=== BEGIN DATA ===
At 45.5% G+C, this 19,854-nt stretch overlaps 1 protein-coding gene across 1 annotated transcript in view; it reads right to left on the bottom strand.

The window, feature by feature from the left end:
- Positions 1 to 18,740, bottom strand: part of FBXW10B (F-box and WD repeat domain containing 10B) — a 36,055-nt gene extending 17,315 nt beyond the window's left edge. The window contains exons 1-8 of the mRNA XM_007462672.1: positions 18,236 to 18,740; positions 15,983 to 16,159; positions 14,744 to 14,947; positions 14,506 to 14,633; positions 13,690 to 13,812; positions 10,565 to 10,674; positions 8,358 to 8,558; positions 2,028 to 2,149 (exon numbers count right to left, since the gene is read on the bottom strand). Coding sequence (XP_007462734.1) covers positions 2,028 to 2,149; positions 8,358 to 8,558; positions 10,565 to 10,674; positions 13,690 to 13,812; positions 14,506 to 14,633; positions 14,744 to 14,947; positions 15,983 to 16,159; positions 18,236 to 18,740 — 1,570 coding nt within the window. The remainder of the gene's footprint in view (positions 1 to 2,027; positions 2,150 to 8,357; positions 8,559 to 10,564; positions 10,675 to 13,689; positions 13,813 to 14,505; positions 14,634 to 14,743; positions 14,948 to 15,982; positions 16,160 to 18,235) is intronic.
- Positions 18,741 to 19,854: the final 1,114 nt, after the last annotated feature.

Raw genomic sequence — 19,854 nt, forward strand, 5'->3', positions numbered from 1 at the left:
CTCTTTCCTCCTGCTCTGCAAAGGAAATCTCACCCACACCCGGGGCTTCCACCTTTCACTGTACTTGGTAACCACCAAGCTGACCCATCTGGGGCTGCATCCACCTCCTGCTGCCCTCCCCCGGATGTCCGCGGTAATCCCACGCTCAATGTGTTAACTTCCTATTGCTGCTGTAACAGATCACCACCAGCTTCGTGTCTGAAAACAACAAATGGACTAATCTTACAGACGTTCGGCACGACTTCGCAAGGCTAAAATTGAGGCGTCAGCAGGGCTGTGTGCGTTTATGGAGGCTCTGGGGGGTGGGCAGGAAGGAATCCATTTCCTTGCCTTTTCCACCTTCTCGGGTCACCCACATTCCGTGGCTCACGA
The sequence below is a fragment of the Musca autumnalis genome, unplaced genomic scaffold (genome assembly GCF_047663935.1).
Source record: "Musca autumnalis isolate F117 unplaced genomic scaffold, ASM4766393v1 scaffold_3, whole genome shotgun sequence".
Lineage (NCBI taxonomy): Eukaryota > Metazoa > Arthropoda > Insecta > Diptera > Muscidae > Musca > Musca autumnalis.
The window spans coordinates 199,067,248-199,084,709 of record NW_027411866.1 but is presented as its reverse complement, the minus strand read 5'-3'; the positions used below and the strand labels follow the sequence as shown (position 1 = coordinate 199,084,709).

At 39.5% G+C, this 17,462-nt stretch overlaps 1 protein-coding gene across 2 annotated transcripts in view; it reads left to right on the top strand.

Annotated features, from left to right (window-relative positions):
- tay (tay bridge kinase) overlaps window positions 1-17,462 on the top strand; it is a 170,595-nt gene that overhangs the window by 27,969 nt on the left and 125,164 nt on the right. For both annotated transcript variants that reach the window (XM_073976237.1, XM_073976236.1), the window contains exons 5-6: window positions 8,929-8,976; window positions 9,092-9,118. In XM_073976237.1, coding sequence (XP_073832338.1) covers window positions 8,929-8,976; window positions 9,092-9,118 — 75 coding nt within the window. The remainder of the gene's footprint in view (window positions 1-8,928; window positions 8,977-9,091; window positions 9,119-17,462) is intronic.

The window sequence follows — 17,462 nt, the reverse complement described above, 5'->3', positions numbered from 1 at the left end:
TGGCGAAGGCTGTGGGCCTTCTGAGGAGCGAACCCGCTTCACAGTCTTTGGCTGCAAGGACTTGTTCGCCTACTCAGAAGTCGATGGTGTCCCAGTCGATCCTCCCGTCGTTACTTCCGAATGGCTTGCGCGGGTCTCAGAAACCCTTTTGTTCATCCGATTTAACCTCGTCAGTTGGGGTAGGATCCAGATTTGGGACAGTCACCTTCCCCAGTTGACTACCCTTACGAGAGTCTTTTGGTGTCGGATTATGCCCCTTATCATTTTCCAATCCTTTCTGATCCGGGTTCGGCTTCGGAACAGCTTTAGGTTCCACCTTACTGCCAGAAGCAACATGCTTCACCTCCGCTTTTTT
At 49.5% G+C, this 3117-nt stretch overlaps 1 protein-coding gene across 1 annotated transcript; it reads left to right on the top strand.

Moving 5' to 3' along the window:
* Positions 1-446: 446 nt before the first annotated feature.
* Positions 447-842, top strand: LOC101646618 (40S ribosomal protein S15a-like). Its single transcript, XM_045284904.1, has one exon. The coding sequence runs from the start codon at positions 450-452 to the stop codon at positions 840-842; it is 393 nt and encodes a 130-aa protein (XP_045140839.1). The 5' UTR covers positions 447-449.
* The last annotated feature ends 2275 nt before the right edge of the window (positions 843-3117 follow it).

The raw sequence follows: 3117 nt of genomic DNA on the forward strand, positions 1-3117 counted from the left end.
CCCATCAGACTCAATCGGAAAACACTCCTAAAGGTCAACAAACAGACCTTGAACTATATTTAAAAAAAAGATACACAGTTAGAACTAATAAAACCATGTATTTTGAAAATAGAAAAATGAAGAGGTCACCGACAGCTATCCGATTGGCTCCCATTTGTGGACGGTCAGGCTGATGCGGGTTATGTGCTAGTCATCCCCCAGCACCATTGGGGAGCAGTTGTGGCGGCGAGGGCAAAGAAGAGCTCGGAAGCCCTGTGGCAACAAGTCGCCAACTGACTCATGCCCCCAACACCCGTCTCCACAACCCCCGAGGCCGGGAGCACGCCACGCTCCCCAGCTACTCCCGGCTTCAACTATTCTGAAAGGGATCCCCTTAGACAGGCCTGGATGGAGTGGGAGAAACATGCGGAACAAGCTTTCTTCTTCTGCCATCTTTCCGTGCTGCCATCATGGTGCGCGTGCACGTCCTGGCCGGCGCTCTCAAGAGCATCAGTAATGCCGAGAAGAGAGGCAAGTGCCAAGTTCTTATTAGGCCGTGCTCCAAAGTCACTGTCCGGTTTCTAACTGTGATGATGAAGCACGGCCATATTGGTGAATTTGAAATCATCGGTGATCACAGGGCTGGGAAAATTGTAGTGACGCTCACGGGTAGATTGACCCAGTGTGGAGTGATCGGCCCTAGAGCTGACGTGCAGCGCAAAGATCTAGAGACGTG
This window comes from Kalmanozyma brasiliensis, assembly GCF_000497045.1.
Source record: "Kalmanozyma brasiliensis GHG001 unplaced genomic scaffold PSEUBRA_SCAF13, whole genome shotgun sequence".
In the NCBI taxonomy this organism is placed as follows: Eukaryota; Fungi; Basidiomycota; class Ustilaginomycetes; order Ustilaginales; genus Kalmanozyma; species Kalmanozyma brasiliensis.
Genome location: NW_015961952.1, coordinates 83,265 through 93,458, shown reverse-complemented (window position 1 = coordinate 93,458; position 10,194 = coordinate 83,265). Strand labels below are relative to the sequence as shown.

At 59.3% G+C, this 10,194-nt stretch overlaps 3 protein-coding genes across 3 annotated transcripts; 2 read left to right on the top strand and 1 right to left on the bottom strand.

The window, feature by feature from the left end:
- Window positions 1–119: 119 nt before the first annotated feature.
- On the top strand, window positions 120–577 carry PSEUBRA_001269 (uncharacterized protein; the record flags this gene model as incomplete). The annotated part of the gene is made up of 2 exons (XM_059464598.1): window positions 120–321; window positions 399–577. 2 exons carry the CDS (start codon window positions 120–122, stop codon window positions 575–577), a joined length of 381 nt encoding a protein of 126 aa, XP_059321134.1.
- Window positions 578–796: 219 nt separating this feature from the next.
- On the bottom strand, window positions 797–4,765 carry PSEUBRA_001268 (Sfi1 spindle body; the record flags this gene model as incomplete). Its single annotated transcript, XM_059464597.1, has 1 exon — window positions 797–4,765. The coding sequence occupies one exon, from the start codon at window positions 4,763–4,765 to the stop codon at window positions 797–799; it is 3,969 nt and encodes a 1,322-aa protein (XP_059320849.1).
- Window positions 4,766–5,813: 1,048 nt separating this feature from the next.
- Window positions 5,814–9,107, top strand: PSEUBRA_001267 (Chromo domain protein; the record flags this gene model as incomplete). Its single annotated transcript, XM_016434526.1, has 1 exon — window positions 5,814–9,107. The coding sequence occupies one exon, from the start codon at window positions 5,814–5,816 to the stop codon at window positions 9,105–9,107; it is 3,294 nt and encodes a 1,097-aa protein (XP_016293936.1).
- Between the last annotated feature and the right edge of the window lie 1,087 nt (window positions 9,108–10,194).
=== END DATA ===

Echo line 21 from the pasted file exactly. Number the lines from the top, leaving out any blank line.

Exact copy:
The raw sequence follows: 3117 nt of genomic DNA on the forward strand, positions 1-3117 counted from the left end.